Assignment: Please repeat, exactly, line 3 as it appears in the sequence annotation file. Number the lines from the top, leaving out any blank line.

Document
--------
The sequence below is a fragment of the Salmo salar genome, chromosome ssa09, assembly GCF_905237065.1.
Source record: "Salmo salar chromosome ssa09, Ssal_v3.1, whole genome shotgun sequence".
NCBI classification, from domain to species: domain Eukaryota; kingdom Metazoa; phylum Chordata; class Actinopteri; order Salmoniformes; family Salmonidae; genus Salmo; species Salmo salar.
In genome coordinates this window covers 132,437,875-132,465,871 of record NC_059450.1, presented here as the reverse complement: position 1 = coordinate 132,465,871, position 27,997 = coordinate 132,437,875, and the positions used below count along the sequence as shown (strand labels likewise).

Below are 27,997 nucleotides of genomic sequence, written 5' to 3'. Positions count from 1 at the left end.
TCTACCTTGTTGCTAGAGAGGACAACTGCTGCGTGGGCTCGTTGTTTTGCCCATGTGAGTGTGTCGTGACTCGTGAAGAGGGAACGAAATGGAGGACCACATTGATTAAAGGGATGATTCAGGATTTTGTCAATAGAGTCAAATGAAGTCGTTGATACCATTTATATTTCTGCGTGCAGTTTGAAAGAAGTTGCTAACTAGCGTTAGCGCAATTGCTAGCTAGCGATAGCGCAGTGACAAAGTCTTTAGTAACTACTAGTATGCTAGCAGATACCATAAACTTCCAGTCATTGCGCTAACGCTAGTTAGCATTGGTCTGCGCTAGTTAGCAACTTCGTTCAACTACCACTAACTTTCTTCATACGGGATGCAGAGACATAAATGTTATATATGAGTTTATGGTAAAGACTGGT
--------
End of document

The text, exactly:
NCBI classification, from domain to species: domain Eukaryota; kingdom Metazoa; phylum Chordata; class Actinopteri; order Salmoniformes; family Salmonidae; genus Salmo; species Salmo salar.